It’s wrong to expect that type of production for a long period—especially from someone who approaches each possession looking to make the correct play and was pretty awesome during the 2020–21 regular season—but we haven’t really seen that Butler since he exited the Bubble. And, even though injuries to Goran Dragic and Adebayo at the start of the ‘20 Finals forced Butler to reach deep inside himself in a way this year’s team doesn’t demand, it’s worth asking if, at 32 years old, he’s capable of singlehandedly masking Miami’s aforementioned offensive issues in a similar way.
The answer may very well be “yes!” After completely disappearing in last year’s playoffs, Butler is still awesome, a floor-raising, do-it-all beacon of selfless, smart physicality who is masterful at drawing fouls and can handle himself on just about any assignment in a switch-everything defense. (Among those who’ve played at least 1,000 minutes, Butler is third—behind Joel Embiid and Giannis Antetokounmpo—in on/off differential that pertains to free-throw rate.)
In the playoffs, it’ll be interesting to see how aggressive Butler will be—he’s isolating more this year than any regular season in his career, according to Synergy Sports—and whether the Heat will lean on him even more than they already do, hunting mismatches out of ball screens as the handler and picker, as seen on the play below.
That basket is just a slice of all the different ways Butler can positively impact an offense—on ball, off ball, moving at his own off-kilter tempo, out-muscling wings and guards in the post, etc.—but there may be a point where Miami ultimately needs him to carry a heavier scoring load than he’d prefer. Unless …
Can Bam Be Miami’s Best Offensive Player?
At some point, Adebayo will emerge as Miami’s undisputed best player. That day might already be here, as a full-blown Defensive Player of the Year candidate who allows Spoelstra to flow from one scheme to the next without hesitation. The Heat can blitz, switch (which they do a ton), drop or deploy a zone because Bam guards all five positions, bottles up elite wing scorers, boxes centers out of the frame and smacks would-be-floaters off the glass. It’s disruption on a scale few can match.
“To do what we’re doing requires a unicorn. That’s what Bam is defensively,” Spoelstra has said. “He can defend in any scheme and he can defend any player within that scheme.”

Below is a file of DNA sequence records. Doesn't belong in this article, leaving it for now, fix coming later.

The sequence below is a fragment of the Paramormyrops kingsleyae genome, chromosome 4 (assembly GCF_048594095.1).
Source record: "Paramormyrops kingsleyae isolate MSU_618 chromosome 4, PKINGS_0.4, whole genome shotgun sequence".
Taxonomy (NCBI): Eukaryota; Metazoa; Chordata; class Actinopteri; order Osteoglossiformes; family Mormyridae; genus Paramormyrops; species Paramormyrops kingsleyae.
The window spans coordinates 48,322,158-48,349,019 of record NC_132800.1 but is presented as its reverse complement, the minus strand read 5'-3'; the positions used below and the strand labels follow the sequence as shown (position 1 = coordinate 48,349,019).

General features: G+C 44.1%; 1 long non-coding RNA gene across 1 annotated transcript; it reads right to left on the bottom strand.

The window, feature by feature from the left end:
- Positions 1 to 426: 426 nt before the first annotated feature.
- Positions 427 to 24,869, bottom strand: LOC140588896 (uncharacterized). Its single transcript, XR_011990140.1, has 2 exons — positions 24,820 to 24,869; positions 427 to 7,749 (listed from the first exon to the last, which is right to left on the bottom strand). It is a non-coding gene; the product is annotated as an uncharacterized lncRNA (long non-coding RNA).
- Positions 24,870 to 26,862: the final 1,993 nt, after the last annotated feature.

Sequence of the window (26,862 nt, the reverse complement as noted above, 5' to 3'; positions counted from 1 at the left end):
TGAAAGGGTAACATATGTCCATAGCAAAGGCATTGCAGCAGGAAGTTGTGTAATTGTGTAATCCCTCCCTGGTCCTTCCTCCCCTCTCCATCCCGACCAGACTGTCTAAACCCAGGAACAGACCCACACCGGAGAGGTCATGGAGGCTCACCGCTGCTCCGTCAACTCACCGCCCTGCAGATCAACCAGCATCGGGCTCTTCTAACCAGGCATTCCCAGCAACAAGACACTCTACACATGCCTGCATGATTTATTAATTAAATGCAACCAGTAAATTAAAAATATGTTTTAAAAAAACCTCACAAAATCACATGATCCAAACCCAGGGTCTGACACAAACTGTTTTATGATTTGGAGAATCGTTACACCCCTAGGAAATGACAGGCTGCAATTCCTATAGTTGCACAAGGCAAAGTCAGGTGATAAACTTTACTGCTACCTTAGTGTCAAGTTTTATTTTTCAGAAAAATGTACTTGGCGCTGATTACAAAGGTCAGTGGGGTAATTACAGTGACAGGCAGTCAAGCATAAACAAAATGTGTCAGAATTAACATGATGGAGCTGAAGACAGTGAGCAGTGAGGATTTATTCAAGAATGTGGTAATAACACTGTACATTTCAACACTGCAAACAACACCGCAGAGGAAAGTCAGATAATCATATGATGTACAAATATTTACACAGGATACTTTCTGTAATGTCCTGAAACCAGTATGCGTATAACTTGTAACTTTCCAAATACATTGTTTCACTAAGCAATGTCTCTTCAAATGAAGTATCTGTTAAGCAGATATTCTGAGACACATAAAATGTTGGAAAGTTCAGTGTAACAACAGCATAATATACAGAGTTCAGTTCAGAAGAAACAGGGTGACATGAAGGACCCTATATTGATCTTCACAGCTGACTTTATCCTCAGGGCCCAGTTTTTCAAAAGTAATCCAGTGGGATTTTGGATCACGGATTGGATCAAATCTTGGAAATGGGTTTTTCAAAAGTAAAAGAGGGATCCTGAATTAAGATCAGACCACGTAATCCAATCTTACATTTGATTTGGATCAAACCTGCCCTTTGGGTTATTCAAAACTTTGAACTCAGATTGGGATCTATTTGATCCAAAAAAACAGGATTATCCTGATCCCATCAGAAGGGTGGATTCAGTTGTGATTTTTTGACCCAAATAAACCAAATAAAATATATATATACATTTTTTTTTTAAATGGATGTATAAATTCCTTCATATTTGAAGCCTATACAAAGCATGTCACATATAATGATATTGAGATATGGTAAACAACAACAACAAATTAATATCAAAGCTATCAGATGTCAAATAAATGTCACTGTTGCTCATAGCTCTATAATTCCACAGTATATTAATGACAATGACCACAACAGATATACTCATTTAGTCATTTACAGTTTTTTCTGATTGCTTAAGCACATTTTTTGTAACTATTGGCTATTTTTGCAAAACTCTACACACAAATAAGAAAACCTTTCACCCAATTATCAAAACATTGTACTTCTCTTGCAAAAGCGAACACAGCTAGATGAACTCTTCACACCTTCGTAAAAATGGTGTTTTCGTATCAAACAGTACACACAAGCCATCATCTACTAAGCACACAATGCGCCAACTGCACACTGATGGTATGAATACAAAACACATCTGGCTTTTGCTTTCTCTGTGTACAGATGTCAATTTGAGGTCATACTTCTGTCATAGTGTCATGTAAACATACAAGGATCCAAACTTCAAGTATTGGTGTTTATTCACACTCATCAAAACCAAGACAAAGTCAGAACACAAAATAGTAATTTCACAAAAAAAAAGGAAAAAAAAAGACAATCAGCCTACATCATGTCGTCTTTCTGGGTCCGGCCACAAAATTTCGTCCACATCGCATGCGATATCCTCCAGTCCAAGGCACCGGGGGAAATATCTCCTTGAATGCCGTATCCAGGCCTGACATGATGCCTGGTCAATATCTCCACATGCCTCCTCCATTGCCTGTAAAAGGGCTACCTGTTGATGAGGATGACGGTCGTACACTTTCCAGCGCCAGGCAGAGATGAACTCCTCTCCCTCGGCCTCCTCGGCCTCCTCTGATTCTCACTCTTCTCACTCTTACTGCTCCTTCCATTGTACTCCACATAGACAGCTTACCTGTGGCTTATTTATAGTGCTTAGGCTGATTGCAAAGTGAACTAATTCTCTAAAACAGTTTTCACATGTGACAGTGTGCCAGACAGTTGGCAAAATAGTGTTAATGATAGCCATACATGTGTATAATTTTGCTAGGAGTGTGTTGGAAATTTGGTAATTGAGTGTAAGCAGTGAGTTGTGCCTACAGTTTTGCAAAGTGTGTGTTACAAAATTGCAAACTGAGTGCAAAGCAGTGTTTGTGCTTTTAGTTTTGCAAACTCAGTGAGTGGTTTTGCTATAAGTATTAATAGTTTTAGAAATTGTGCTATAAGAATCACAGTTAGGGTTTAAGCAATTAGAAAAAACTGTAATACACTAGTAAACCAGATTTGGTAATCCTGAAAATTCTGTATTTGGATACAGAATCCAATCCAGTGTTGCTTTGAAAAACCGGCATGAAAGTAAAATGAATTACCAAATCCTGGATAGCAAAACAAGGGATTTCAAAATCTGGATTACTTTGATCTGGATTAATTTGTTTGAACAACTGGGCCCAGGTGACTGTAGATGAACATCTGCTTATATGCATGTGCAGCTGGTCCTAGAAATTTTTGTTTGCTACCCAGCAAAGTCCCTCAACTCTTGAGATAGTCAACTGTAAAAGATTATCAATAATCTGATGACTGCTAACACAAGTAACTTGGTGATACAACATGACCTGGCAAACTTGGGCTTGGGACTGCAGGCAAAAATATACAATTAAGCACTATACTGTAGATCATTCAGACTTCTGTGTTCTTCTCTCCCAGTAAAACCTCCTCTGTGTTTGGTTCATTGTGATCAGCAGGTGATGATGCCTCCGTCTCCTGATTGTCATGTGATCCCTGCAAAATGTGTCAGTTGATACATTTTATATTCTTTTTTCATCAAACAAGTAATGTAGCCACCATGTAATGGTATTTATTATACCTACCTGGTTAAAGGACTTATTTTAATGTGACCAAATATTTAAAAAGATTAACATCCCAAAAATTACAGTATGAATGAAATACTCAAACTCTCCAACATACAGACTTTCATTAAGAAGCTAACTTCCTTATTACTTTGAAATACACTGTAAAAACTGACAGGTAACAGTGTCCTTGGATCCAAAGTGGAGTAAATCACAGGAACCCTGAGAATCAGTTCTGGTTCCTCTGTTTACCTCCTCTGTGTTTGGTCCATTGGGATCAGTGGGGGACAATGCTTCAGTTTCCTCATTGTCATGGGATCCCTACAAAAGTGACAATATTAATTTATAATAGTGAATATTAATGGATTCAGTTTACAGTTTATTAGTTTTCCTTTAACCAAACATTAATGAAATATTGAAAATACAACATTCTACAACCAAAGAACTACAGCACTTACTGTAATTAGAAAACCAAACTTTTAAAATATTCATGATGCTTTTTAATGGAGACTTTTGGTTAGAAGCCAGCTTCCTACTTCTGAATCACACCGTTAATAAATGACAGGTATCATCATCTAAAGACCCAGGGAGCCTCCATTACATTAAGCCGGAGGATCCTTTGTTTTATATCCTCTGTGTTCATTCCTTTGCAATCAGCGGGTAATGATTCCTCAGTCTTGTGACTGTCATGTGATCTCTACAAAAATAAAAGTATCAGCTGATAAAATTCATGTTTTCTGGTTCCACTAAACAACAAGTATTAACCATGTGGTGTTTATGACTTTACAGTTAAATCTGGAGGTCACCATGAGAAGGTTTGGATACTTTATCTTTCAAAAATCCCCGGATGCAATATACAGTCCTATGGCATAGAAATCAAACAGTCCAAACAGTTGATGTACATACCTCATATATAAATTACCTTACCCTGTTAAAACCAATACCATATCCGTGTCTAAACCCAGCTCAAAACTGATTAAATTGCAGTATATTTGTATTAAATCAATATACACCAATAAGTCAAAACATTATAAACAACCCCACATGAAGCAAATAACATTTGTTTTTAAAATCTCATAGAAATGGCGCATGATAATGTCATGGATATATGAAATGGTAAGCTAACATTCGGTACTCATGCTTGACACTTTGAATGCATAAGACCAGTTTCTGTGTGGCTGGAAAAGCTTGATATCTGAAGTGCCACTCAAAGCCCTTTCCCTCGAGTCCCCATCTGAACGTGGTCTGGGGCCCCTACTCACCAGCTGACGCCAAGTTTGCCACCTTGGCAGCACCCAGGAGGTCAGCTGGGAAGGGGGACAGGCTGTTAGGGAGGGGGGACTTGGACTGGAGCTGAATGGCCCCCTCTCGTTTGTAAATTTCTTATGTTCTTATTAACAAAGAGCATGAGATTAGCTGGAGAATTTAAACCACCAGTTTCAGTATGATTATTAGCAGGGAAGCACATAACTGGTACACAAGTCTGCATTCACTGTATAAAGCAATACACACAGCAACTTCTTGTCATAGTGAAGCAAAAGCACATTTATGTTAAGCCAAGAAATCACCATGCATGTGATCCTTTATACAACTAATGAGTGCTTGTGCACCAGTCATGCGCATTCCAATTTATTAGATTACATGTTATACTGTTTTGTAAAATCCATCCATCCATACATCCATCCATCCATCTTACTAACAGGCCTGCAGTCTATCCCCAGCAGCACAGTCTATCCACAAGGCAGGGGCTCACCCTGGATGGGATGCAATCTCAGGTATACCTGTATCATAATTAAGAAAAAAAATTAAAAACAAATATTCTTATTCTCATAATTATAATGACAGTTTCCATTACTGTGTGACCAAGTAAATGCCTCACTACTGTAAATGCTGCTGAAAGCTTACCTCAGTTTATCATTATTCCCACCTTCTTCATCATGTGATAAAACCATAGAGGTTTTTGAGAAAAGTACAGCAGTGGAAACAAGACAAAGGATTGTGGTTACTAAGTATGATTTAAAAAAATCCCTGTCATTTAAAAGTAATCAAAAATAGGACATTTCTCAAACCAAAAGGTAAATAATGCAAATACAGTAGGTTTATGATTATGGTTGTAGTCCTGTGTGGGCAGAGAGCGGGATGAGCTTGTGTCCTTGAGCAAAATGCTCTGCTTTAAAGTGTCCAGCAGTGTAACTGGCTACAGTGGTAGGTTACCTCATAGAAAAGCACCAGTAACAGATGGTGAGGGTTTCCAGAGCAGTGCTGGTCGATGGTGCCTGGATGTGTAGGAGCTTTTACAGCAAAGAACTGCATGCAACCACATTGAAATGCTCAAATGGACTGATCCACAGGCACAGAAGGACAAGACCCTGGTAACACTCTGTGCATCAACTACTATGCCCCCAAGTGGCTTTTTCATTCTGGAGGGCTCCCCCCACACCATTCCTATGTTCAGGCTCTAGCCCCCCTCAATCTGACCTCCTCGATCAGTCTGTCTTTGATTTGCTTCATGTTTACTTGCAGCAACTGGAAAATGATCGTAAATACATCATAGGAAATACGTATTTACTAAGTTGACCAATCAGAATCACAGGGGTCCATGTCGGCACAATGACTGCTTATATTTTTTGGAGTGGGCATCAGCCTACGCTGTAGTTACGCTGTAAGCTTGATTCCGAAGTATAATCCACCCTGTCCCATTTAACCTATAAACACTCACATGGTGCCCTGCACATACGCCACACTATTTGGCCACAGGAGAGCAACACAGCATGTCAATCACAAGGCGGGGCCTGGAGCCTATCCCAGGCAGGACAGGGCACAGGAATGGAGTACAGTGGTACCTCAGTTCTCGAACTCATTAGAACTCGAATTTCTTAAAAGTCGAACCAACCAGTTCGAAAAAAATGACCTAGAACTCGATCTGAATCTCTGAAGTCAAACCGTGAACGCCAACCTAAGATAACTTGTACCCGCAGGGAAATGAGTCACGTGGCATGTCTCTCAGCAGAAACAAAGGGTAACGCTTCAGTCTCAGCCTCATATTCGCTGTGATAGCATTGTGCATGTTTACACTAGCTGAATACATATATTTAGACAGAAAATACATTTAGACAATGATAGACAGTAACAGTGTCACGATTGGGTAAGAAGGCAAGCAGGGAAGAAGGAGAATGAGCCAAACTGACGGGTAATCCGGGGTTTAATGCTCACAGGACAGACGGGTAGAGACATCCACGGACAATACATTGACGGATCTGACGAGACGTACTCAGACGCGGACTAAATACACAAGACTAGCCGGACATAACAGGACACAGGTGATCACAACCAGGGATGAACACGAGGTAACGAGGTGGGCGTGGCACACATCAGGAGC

Adebayo’s value is clear on that side of the ball. Why can’t the same be true when Miami has possession? Despite averaging a career-high 19.1 points with a career-low 60% of his baskets coming by way of an assist, it still feels like Adebayo can and should shoulder a larger role on offense. His mid-range jump shot has taken a dip this year, but as someone who draws a ton of fouls and is either quicker or stronger than whoever’s trying to guard him, Adebayo may be able to help some of Miami’s offensive woes in a playoff series.
Understanding that Butler, Lowry and Herro are on his team, Adebayo’s 23% usage rate in the fourth quarter is a crime. And it may be to Miami’s benefit if he had a larger hand in dictating consequential offensive possessions in the playoffs. So here’s to watching him impose his will, surrounded by shooters, as long as the Heat are alive:
And if more shots and touches from Adebayo aren’t the answer, there’s a very small but not impossible chance they find it from another source …
Will Victor Oladipo Be In the Rotation?
It’d be extremely convenient if the Heat had a version of Oladipo who was even 80% what he was five years ago: An explosive combo guard who could drill pull-up threes and turbo boost his way toward graceful buckets at the rim seemingly whenever he wants without getting targeted on defense. That player, of course, wouldn’t cost the veteran’s minimum. But he’d still be ideal for a roster that may ultimately need one more dynamic two-way option at the end of close playoff games.
Oladipo has played in six games this season; his debut earlier this month came after a 333-day interruption that was caused by a quadricep tendon that he tore for the second time in as many years. Unsurprisingly, he looks exactly like someone coming back from a serious injury should. He is settling for jump shots (that aren’t going in) and doesn’t have the same ability to accelerate, stop and then speed up again like he once did. Oladipo’s body and mind just aren’t there yet.
He’s missed about half his shots at the rim and caught a DNP in Monday’s win over the Kings, as Strus replaced Duncan Robinson in the starting five. It’s probably the most minor issue Miami faces right now, considering how successful they’ve been without Oladipo all year, but they’d be so much more dangerous than they already are if he was a solid contributor off their bench.
The author of 5 books, 3 of which are New York Times bestsellers. I’ve been published in more than 100 newspapers and magazines and am a frequent commentator on NPR.